The year-end is a time for family, and visiting the local theater for a musical can please all generations.
With 2018 just days away, here are some of the musicals you might want to check out to celebrate the New Year.
The only English-language production on our list, this piece brings the 1990s comedy-classic movie to the stage.
Packed with humor, disco and the soulful music of 1970s Philadelphia, the musical stars Dene Hill as the protagonist Delores Van Cartier, a nightclub singer who ends up -- of all places -- in a Catholic convent.
“Sister Act” (EMK)
Sister Act will be running until Jan. 21 at Blue Square in Yongsan-gu, Seoul. Tickets range from 60,000 won to 140,000 won and there are no shows on Mondays.
The stage adaptation of “The Brothers Karamazov” by Fyodor Dostoyevsky is a drama that revolves around the subject of patricide.
The local production of the dark, brooding drama will feature a cast that includes Lee Jeong-su as the patriarch Fyodor Karamazov, Jo Tae-il as the eldest son Dmitri Fyodorovich Karamazov, along with Lee Jun-hyeok and Lee Hae-jun as Ivan Fyodorovich Karamazov. It is jointly directed by Park So-yeong and Heo Yeon-jeong.
The show will run from Jan. 3 to Jan. 14 at Arko Arts Theater in Jongno-gu, central Seoul. The tickets range from 55,000 won to 66,000 won, and there are no shows on Mondays.
This is also a local production of the 2000 British film, starring Jamie Bell as 11-year-old Billy Elliot. The plot story revolves around the aspiring ballet dancer dealing with the negative stereotype of his dream job.
The show depicts a complicated youngster dealing with the gritty backdrop of his surroundings, captured wonderfully by five young actors -- Sung Ji-hwan, Chun Woo-jin, Sim Hyun-seo, Eric Taylor and Kim Hyun-jun -- sharing the role of the title character.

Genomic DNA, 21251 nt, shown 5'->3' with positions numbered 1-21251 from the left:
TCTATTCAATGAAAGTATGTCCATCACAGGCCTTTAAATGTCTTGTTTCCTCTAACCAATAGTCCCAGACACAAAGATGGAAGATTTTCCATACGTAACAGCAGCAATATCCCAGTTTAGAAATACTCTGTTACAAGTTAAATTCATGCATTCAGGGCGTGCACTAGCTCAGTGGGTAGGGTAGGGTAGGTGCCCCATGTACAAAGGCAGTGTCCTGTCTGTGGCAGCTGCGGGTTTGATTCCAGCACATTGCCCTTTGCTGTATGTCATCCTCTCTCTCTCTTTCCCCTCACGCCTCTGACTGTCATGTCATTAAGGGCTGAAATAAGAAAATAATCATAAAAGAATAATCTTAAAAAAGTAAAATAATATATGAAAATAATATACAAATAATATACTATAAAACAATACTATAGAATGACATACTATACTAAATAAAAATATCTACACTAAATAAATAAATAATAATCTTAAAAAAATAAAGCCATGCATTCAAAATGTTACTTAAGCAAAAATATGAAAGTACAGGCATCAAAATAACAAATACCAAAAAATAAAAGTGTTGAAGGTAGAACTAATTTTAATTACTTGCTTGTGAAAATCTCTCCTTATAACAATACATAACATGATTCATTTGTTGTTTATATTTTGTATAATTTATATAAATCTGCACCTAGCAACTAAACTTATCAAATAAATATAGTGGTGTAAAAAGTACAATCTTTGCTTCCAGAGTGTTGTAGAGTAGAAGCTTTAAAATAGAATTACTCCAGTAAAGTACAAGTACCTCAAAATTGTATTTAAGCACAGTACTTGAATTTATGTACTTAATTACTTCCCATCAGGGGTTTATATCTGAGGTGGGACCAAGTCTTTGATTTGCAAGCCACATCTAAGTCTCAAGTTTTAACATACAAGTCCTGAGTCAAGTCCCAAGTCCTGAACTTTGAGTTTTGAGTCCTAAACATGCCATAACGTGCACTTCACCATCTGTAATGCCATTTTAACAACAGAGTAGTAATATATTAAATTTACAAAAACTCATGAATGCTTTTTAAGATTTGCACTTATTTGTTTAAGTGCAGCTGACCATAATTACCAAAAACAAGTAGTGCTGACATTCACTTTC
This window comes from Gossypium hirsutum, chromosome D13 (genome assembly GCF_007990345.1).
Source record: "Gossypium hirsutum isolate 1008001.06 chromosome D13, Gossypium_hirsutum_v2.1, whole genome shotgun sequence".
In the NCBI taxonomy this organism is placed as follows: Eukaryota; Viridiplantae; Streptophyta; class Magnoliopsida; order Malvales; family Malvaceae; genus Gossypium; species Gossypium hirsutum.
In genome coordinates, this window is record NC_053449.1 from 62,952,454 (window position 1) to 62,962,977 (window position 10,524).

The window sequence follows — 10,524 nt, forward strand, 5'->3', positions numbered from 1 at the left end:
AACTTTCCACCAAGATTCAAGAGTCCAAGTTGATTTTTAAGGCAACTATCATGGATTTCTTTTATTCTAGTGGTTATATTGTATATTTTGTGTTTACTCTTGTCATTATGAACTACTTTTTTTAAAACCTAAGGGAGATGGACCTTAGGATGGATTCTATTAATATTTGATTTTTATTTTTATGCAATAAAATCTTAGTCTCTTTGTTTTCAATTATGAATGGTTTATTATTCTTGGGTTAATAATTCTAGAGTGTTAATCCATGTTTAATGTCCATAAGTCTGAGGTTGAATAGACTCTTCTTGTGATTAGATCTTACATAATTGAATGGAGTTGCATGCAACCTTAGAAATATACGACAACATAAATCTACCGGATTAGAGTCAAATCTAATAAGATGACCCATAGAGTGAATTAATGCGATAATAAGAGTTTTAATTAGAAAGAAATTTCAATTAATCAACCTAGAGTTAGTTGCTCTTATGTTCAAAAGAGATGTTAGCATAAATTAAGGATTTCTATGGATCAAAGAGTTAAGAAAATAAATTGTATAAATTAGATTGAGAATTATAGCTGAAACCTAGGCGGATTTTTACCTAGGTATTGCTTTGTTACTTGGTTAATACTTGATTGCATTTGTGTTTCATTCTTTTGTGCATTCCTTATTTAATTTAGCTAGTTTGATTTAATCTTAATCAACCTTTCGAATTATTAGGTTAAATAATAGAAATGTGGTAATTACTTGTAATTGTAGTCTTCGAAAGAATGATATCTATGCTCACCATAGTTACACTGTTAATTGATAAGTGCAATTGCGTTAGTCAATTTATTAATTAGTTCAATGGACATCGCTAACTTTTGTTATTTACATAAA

“Billy Elliot” (Seensee Company)
“Billy Elliot,” will be staged daily -- except Mondays -- at D-Cube Arts Center in southern Seoul until May 7. Ticket prices range from 60,000 won to 140,000 won.
Originally an off-Broadway musical, the show delves deeply into what love really means.
The plot revolves around two couples separated by time; 20-somethings who are about to get married and a couple in their late 30s about to get divorced. On the edge of making the biggest decisions of their lives, the couples contemplate the meaning of love.
The show is playing at JNT Art Hall in Jongno-gu, Seoul. Tickets are 60,000 won. There are no shows on Mondays.
If you are looking for something more home-grown, and are a fan of old Korean music and culture, “Gwanghwamun Yeonga” is just right for you.
The musical is highly nostalgic of the 1980s~1990s Korea, with the middle-aged protagonist Myeong-woo recollecting upon his memories of his old love Su-a.
In the middle of it all is the music. The story is wrapped around late songwriter Lee Young-hoon’s classics, including “Gwanghwamun Yeonga” and “Only the Sound of Her laughter.”
The musical is played until Jan. 14 at Sejong Center for the Performing Arts in Jongno-gu, central Seoul. Tickets range from 40,000 won to 140,000 won and there are no shows on Mondays.
By Yoon Min-sik